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Sexual Harassment Laws Expanded

MeTooIn the wake of the #MeToo movement, the New York State Legislature and New York City Council have enacted broad expansions to the laws regarding sexual harassment in the workplace. As these laws take effect, it is important to note how your legal rights may have changed. Below is an overview of many of the significant changes that are, or will be, taking effect:

Prohibition of Non-Disclosure Agreements and Mandatory Arbitration:

Pursuant to the New York State law, as of July 11, 2018, employers may not include in any settlement agreement or resolution of any claims relating to gender-based harassment, any terms or conditions that would prevent the disclosure of the underlying facts and circumstances to the claim or action, unless the victim specifically requests confidentiality. Moreover, if the individual agrees to such a confidentiality provision, they must be provided a copy of the proposed non-disclosure agreement and have 21 days to decide whether to agree to it. Should the individual agree and sign the non-disclosure agreement, they must also be given 7 days after signing the agreement to revoke it.

Further, the NYS law also prohibits mandatory arbitration clauses from being included in any agreement to resolve allegations of sexual harassment. This prohibition is only applicable to contracts entered into on or after July 11, 2018, 90 days after the Bill was enacted into law. However, this aspect of the NYS law does not apply to arbitration clauses included in any collective bargaining agreements.

Employment Policies, Posters and Information Sheets, and Training:

Both the State and City laws require employers to provide additional information to employees about sexual harassment. Employers will be required to adopt policies which must include: examples of prohibited conduct; information about the federal and state statutory remedies for victims of sexual harassment; a standard complaint form; information regarding the administrative agencies and judicial forums where complaints may be made; a statement that sexual harassment is a form of misconduct for which sanctions can be imposed against individuals engaging in sexual harassment and supervisors who knowingly allow the behavior to continue; and a provision stating retaliation against individuals who complain or those who testify or assist anyone in making a complaint is unlawful.

By September 6, 2018, employers in NYC must comply with new poster and information sheet distribution requirements. By October 9, 2018, the remainder of New York must adopt sexual harassment prevention policies that comply with the NYS law. Additionally, under the NYS law, employers, regardless of how many employees they have, must have annual sexual harassment training in place by October 9, 2018. Under the NYC law, employers with 15 or more employees, must have sexual harassment training in place by April 1, 2019.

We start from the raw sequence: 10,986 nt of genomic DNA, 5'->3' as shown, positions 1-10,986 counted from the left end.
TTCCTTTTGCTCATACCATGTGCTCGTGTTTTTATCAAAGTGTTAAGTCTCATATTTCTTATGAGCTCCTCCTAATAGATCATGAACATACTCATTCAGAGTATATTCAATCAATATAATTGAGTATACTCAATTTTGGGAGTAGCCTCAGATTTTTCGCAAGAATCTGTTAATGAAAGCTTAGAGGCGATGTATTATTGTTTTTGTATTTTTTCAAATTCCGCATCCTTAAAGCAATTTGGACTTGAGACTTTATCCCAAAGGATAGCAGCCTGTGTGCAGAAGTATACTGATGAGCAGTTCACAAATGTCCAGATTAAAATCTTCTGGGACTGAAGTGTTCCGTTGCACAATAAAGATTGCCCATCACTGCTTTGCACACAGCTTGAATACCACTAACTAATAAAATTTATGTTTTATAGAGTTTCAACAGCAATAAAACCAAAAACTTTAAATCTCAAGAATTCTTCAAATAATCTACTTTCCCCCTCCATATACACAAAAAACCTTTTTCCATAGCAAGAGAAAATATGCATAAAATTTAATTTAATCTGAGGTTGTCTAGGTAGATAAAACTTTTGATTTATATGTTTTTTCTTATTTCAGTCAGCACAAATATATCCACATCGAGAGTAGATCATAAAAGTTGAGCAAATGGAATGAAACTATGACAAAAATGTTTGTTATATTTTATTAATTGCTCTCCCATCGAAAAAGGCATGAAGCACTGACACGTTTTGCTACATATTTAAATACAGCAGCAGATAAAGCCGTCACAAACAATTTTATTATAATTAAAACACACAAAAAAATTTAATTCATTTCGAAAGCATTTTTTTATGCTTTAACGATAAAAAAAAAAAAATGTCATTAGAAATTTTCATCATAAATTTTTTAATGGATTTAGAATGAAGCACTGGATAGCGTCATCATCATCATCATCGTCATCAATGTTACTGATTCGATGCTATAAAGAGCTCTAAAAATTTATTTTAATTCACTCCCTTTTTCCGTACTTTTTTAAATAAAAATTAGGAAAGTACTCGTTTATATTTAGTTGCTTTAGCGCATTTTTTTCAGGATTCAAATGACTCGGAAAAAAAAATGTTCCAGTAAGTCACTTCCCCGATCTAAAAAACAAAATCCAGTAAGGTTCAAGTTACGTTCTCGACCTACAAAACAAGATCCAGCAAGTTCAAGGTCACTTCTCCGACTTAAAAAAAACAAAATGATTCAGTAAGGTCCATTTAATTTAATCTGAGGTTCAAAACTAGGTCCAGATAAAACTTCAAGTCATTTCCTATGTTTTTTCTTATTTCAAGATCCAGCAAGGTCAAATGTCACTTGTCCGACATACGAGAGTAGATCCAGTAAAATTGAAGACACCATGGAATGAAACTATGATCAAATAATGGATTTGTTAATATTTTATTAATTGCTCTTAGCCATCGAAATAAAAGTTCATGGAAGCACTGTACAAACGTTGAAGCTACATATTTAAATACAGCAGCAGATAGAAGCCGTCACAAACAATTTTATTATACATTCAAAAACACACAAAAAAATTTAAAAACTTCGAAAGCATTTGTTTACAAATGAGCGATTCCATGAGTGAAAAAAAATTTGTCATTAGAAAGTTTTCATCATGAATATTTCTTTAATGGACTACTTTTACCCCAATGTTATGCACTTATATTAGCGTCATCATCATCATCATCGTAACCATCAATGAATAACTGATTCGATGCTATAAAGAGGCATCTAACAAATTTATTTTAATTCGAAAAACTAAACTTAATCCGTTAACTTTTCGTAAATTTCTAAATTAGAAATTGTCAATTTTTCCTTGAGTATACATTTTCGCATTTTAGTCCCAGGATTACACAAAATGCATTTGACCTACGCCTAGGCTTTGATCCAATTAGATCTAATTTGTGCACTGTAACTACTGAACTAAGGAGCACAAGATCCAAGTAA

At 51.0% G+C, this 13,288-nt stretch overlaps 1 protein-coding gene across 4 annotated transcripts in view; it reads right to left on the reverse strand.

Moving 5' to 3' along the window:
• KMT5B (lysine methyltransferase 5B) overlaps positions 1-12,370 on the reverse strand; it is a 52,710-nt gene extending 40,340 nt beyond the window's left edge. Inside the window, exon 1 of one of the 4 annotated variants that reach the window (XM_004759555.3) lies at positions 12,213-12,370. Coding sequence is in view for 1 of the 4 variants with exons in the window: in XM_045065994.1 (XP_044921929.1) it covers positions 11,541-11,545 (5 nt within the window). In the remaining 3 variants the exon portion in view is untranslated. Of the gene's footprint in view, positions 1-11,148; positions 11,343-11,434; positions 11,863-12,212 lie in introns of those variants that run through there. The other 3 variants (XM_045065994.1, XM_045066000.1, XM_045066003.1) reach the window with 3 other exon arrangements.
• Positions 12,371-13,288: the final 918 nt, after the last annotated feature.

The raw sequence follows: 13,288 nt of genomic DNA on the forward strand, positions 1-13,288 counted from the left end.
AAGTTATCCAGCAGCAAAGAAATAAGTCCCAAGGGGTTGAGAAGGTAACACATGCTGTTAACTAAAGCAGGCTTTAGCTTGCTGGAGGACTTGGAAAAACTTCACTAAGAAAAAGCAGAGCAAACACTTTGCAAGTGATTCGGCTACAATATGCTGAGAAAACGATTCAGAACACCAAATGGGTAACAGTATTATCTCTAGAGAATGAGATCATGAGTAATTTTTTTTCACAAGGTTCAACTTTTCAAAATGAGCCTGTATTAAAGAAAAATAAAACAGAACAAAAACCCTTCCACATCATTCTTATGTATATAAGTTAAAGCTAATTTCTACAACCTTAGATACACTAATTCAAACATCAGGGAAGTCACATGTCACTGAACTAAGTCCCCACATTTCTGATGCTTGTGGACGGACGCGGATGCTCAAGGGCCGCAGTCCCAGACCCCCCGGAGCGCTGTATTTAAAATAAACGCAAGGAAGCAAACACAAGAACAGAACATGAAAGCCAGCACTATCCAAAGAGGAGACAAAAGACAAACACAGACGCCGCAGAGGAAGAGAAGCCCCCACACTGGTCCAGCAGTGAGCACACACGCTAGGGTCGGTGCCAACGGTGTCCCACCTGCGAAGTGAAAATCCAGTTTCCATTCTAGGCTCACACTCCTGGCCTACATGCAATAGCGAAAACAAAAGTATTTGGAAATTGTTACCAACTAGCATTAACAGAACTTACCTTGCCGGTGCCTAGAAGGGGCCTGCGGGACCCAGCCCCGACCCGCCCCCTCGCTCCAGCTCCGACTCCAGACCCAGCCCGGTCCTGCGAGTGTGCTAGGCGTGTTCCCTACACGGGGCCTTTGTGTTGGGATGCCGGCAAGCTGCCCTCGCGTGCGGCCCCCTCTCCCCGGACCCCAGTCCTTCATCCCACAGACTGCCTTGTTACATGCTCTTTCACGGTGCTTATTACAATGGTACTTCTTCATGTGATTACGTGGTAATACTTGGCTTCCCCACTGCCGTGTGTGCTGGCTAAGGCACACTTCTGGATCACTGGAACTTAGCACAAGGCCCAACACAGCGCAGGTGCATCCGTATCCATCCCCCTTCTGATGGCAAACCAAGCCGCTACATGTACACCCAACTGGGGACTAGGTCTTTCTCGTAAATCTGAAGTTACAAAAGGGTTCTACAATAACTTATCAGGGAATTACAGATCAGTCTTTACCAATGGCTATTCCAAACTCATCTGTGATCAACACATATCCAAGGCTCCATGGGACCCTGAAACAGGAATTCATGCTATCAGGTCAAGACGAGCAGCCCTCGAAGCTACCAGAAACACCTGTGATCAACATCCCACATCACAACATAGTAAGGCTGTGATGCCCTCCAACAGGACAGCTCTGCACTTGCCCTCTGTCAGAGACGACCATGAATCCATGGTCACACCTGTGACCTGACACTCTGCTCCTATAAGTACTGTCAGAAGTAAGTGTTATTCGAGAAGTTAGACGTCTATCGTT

Additional Expansions:

Immediately effective under the NYS law, employers may be held liable for sexual harassment of non-employees, such as contractors, vendors, or consultants. Whereas only employees were previously allowed to file claims of sexual harassment, an employer may now be liable if they knew, or should have known, that non-employees were subjected to sexual harassment within the employer’s workplace and the employer failed to take corrective measures.

Likewise, the NYC law includes further expansion of the scope of protection for employees. Previously, an employee who was subjected to sexual harassment would only be able to pursue a claim against an employer with the New York City Commission on Human Rights (“NYCCHR”) or in court if the employer had 4 or more employees. The amendment now allows individuals to pursue claims regardless of their employer’s size.

The NYC law has also extended the statute of limitations period for individuals to file a claim with the NYCCHR. The statute of limitations has been expanded from one year to three years.

Impact of These Changes:

These changes undoubtedly provide a vast expansion of the legal rights of victims of sexual harassment. For additional information, or if you have been a victim of sexual harassment, please contact Borrelli & Associates, P.L.L.C. to schedule a consultation.

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